On this trip I discovered the Dulwich Picture Gallery, three stops and 14 minutes south on the train from Victoria Station. Soane was commissioned to build the museum, and his inventiveness gives us the first purpose-built picture gallery in England.
Having visited Paolo and Francesca a day before, I was happily reunited with a figure I had known only from her literary appearance in the life of Richard Brinsley Sheridan, the playwright who’s delighted centuries with his great works, “The Rivals” and “School for Scandal.” The figure in the Dulwich Gallery is Elizabeth Ann Linley, Sheridan’s wife, bearer of a love story that might make Dante shudder and Francesca smile.
Here is Elizabeth and her younger sister Mary, painted by Gainsborough.
Elizabeth was the daughter of Thomas Linley, a composer and musician in Bath who was successful enough in his career to be the first occupant of Number 11 Royal Crescent.
(Once, years ago, I thought of spending one cold winter’s night at the hotel that now occupies half the Crescent. Before checking the room charge, I delighted in a coffee in the highly refined parlor. Twelve pounds or thereabouts, so I discreetly stepped outside and found a B and B down by the railroad station which, by the bye, is where Sheridan lived in his Irish-poor days.)
Elizabeth was engaged to Walter Long in 1770, but something went amiss. Long paid 3000 pounds to break the engagement and vanished. The next year, playwright Samuel Foote’s “The Maid of Bath” related this story at the Haymarket Theatre, a play that enjoyed enough popularity to make Elizabeth, however temporarily, a laughing stock. Despite this sort of noteriety, she was herself a notable theatre person as a singer and actor. Indeed, she had debuted at Covent Garden three years earlier at the age of 13.
1772 was a busy year for Miss Linley. She was ruthlessly pursued by an army captain, Thomas Matthews. This pursuit provided the necessary cover for her to elope to France with Mr. Sheridan, he abandoning his slum in the lower city, she absconding from her father’s luxurious flat at Number 11. They stayed in France for a few months and, perhaps, were married. When they returned in May, Matthews said horrid things about her in the London press, and Sheridan challenged him to a duel. In the fight, Matthews lost his sword, begged for his life, promised to retract the newspaper piece he had penned. Later, he recanted his recantation and he and Sheridan fought a second duel. Sheridan was grievously wounded but survived. Matthews skipped town and, apparently, history.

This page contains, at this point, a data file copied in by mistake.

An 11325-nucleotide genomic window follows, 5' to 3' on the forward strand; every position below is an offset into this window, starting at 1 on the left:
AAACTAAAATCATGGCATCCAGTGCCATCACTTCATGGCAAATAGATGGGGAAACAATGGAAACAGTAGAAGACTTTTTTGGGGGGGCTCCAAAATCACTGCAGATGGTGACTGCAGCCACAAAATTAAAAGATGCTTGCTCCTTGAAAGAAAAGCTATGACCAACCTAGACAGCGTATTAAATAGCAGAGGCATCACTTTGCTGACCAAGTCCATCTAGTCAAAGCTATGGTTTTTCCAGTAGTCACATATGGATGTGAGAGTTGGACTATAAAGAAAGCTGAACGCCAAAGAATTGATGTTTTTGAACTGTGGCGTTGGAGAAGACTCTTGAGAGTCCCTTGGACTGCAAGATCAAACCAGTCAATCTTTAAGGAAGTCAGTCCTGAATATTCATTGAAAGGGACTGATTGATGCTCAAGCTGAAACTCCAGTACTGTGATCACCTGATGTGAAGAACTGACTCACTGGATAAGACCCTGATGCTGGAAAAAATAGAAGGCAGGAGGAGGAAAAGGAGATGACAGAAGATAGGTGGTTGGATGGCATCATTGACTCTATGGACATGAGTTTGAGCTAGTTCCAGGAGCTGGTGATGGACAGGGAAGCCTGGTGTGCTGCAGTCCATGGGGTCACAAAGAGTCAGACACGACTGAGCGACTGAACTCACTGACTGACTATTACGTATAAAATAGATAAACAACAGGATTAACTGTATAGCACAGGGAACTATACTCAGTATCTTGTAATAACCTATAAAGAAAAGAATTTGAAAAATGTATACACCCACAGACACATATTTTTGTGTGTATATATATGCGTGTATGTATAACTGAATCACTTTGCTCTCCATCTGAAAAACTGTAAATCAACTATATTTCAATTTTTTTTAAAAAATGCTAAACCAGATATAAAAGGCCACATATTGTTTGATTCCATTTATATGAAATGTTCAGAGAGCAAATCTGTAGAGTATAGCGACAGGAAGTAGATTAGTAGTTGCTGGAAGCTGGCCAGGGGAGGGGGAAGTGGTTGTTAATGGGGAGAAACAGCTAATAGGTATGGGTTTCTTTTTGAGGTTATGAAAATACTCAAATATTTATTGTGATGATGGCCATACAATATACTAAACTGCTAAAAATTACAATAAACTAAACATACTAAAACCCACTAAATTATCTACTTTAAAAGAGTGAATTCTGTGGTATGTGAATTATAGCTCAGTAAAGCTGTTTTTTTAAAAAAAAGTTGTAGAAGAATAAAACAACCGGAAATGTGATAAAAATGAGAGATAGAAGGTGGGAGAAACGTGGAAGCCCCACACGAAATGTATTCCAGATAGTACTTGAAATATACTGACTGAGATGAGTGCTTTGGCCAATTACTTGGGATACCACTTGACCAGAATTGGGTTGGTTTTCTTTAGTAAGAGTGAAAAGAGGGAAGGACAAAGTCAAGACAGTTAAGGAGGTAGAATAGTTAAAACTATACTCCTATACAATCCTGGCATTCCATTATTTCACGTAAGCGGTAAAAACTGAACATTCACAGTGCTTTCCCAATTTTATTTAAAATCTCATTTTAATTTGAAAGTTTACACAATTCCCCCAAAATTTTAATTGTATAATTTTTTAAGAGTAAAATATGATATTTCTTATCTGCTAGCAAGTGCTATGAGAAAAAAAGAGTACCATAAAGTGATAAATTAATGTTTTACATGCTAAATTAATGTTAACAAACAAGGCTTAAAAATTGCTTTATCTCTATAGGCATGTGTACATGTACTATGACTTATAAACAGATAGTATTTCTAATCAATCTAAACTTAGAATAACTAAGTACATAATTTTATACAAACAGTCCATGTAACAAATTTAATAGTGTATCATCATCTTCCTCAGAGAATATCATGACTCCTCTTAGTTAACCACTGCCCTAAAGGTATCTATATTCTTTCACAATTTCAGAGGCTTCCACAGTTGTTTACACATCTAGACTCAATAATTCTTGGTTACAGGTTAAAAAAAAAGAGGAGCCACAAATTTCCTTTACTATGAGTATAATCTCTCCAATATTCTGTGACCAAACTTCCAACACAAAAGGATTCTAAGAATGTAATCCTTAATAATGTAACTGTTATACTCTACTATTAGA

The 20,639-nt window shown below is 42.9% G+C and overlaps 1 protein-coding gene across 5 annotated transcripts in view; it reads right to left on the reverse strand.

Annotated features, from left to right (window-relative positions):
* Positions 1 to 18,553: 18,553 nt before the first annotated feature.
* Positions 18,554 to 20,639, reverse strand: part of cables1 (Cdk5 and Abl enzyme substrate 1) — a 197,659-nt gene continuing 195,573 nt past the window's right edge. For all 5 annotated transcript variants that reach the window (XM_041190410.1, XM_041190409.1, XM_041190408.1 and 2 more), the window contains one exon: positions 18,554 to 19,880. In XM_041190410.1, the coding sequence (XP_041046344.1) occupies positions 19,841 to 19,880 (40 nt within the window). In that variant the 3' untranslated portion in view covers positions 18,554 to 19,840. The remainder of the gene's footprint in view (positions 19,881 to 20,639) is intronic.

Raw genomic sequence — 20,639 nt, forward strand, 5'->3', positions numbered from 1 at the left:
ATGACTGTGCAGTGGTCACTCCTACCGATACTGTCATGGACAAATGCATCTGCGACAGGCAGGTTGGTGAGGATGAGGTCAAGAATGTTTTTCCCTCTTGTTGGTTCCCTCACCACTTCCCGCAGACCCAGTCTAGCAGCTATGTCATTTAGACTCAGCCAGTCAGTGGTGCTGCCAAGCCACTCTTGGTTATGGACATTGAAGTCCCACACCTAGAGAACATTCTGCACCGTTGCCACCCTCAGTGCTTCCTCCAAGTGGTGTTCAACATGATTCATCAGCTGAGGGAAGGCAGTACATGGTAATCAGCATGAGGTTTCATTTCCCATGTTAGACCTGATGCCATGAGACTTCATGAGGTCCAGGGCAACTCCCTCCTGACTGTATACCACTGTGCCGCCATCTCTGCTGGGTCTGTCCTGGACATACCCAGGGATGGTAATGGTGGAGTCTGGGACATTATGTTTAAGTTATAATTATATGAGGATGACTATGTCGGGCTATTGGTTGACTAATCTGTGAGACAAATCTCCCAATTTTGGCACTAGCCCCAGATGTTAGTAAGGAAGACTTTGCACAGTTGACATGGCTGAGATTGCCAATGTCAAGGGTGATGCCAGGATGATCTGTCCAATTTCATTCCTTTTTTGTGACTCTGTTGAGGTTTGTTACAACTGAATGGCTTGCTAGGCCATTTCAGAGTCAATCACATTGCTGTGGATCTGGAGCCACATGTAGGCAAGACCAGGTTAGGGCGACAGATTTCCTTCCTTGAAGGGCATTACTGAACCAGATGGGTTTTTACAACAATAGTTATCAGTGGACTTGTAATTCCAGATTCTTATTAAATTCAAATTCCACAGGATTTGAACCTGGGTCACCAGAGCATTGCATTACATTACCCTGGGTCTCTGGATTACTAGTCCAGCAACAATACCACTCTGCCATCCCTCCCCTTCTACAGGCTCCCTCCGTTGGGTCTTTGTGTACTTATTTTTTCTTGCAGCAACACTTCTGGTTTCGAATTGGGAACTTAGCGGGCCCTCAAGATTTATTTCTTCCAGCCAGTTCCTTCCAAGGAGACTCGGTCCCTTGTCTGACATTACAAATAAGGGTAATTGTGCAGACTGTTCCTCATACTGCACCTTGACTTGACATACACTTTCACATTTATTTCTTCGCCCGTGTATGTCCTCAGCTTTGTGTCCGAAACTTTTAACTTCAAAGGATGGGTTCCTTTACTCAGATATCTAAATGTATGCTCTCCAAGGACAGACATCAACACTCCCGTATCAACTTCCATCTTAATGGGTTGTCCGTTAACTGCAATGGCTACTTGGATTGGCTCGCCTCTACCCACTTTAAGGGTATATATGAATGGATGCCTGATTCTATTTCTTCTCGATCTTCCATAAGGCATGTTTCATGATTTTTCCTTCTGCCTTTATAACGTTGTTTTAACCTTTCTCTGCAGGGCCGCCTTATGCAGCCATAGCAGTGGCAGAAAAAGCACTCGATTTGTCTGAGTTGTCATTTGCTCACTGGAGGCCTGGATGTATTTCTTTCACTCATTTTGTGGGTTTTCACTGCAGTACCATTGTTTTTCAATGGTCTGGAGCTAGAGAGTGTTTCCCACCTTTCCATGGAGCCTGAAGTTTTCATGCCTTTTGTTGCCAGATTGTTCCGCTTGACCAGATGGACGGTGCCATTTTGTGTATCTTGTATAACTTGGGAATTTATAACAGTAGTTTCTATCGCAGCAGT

The following year, Richard and Elizabeth entered a tempestuous (and now legal) marriage during which both had several Paolo and Francesca moments. Dante, or some more caustic moralist, would note that this kind of life wouldn’t end well. Right. In 1792, 19 years into her marriage, Elizabeth had a daughter by Lord Edward FitzGerald. She died of complications of few months later. Richard cared for the child until, at 18 months old, she, too, died.
So, if you were certain that the 18th century was a time of Reason, calm logic, mathematical certainties, all leavened with a touch of satire, you might want to add a passion whose patina of respectability may be enough for Gainsborough’s stable and heroic portraits but whose underlining flames still heat the room.
A few further notes on London-love. Here are three emblems, images from my last afternoon’s walk. The first is the perfect townhouse (or so I think) along Gloucester Road. Sure, I’d love to live there.
Then there is the mews across the street. A hundred years ago, this was an alley leading to the stables that served the grand houses on Gloucester Road. Time has ennobled them, and they are now quite as pricey and desired as the main houses.
Finally, here is Victoria presiding over the long view out over Kensington Garden. Maybe we can no longer say this is the Empire Upon Which the Sun Never Sets, but the going down of the imperial orb is still beautiful.